GENERAL AUDIENCE 2002 56
57 Ps 96
1. "Say among the nations "the Lord reigns!'". This exhortation of Psalm 95 (Ps 96,10), just proclaimed, sets the tone that colours the whole hymn. Indeed, it is one of the "Psalms of the Lord's Kingship" that include Psalms 95-98[96-99] as well as 46 and 92.
In the past we have already had the chance to pray and comment upon Psalm 92 and we know that these canticles are centred on the great figure of God who rules the whole universe and governs human history.
Psalm 95 exalts both the Creator of beings and the Saviour of the peoples: God "establishes the world, it shall never be moved; he will judge the peoples with equity" (Ps 96,10). Indeed, in the original Hebrew, the verb translated as "judge" means "govern": thus we are certainly not left to the mercy of the dark forces of chaos or chance, but are always in the hands of a just and merciful Sovereign.
2. The Psalm begins with a joyful invitation to praise God, that opens immediately on to a universal perspective: "Sing to the Lord, all the earth!" (Ps 96,1). The faithful are invited to "declare his glory among the nations", and then to tell "of his marvellous deeds" (Ps 96,3). Indeed, the Psalmist directly calls on the "families of the peoples" (Ps 96,7) to invite them to glorify the Lord. Lastly, the Psalmist asks the faithful to "say among the nations, "the Lord reigns!'" (Ps 96,10), and explains that the Lord "judges the peoples" (Ps 96,10), and the whole "world" (Ps 96,13). This universal opening on the part of a small nation squeezed between two great empires is very important. This people know that their Lord is God of the universe and that "all the gods of the nations are nothing" (Ps 96,5).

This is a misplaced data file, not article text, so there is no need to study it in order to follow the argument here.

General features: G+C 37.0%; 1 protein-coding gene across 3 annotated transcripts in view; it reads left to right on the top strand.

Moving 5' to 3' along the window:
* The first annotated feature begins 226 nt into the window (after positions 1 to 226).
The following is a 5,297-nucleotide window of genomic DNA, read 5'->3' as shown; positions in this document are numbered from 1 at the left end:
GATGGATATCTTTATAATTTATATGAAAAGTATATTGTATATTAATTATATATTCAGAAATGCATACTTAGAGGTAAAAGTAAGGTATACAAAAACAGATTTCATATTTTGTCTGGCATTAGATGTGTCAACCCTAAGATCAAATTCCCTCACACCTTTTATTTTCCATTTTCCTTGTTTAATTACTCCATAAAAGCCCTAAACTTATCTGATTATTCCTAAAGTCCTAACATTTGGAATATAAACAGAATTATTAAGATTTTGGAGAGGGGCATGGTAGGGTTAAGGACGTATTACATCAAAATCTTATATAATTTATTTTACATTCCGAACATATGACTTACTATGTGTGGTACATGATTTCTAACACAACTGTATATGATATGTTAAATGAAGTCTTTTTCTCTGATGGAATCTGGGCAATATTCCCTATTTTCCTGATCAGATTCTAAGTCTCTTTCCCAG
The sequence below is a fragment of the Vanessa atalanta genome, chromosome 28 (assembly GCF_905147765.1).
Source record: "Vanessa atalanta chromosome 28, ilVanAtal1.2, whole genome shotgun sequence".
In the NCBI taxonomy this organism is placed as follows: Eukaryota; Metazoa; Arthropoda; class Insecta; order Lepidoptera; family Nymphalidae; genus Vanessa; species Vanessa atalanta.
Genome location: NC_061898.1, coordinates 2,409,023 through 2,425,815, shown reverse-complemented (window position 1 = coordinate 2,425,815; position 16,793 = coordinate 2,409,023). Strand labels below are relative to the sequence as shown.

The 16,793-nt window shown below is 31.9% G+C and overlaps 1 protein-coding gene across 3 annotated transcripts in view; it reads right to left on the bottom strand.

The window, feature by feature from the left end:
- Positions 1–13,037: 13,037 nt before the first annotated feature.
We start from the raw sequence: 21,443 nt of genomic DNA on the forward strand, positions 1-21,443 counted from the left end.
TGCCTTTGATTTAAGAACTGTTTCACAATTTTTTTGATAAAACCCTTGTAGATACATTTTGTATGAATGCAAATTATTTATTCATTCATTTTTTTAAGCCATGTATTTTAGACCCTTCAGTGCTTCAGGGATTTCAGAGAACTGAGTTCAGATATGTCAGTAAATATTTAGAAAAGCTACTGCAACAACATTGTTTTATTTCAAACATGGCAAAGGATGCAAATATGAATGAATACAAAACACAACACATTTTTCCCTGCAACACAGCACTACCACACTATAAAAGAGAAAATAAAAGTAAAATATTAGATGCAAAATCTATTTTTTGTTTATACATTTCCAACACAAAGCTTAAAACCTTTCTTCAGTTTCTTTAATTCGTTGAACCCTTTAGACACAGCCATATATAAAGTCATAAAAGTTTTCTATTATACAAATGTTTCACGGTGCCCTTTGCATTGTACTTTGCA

The Psalm is substantially composed of two scenes. The first part (cf. Ps 96,1-9) portrays a solemn epiphany of the Lord "in his sanctuary" (Ps 96,6), that is, the Temple of Zion. It is preceded and followed by the songs and sacrificial rites of the congregation of the faithful. The current of praise flows steadily before the divine majesty: "Sing to the Lord a new song ... sing ... sing ... bless ... tell of his salvation ... tell God's glory ... declare his marvellous works ... ascribe to the Lord glory and power ... give to the Lord the glory ... bring offerings ... bow down before him!" (vv. Ps 96,1-3 Ps 96,7-9).
The fundamental gesture before the Lord King who manifests his glory in the history of salvation is therefore the hymn of adoration, praise and blessing. These attitudes must also be present in our daily liturgy and in our personal prayer.
3. At the heart of this choral song of praise, we find an anti-idolatrous declaration. Thus prayer is revealed as a way of reaching the purity of faith, according to the well known affirmation lex orandi, lex credendi: the norm of true prayer is also the norm of faith and is a lesson on divine truth. Indeed, the latter can really be discovered through the intimate communion with God achieved in prayer.